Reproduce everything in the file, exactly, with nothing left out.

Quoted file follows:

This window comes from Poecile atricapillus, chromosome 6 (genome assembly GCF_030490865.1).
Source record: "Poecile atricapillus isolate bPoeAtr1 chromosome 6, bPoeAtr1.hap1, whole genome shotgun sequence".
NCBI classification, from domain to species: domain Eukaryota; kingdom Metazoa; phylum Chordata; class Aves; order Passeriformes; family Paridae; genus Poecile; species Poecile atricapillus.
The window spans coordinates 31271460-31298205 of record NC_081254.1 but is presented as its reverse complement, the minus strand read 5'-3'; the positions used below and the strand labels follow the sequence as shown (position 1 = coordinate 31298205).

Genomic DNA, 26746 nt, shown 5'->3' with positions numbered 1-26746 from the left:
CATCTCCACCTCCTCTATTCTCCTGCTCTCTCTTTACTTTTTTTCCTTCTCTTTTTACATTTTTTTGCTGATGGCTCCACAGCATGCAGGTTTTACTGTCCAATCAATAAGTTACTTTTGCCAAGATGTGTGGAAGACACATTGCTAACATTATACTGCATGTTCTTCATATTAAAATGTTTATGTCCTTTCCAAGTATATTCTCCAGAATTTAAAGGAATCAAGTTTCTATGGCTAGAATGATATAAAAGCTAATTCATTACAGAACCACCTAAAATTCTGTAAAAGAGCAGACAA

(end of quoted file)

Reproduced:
This window comes from Poecile atricapillus, chromosome 6 (genome assembly GCF_030490865.1).
Source record: "Poecile atricapillus isolate bPoeAtr1 chromosome 6, bPoeAtr1.hap1, whole genome shotgun sequence".
NCBI classification, from domain to species: domain Eukaryota; kingdom Metazoa; phylum Chordata; class Aves; order Passeriformes; family Paridae; genus Poecile; species Poecile atricapillus.
The window spans coordinates 31271460-31298205 of record NC_081254.1 but is presented as its reverse complement, the minus strand read 5'-3'; the positions used below and the strand labels follow the sequence as shown (position 1 = coordinate 31298205).

Genomic DNA, 26746 nt, shown 5'->3' with positions numbered 1-26746 from the left:
CATCTCCACCTCCTCTATTCTCCTGCTCTCTCTTTACTTTTTTTCCTTCTCTTTTTACATTTTTTTGCTGATGGCTCCACAGCATGCAGGTTTTACTGTCCAATCAATAAGTTACTTTTGCCAAGATGTGTGGAAGACACATTGCTAACATTATACTGCATGTTCTTCATATTAAAATGTTTATGTCCTTTCCAAGTATATTCTCCAGAATTTAAAGGAATCAAGTTTCTATGGCTAGAATGATATAAAAGCTAATTCATTACAGAACCACCTAAAATTCTGTAAAAGAGCAGACAA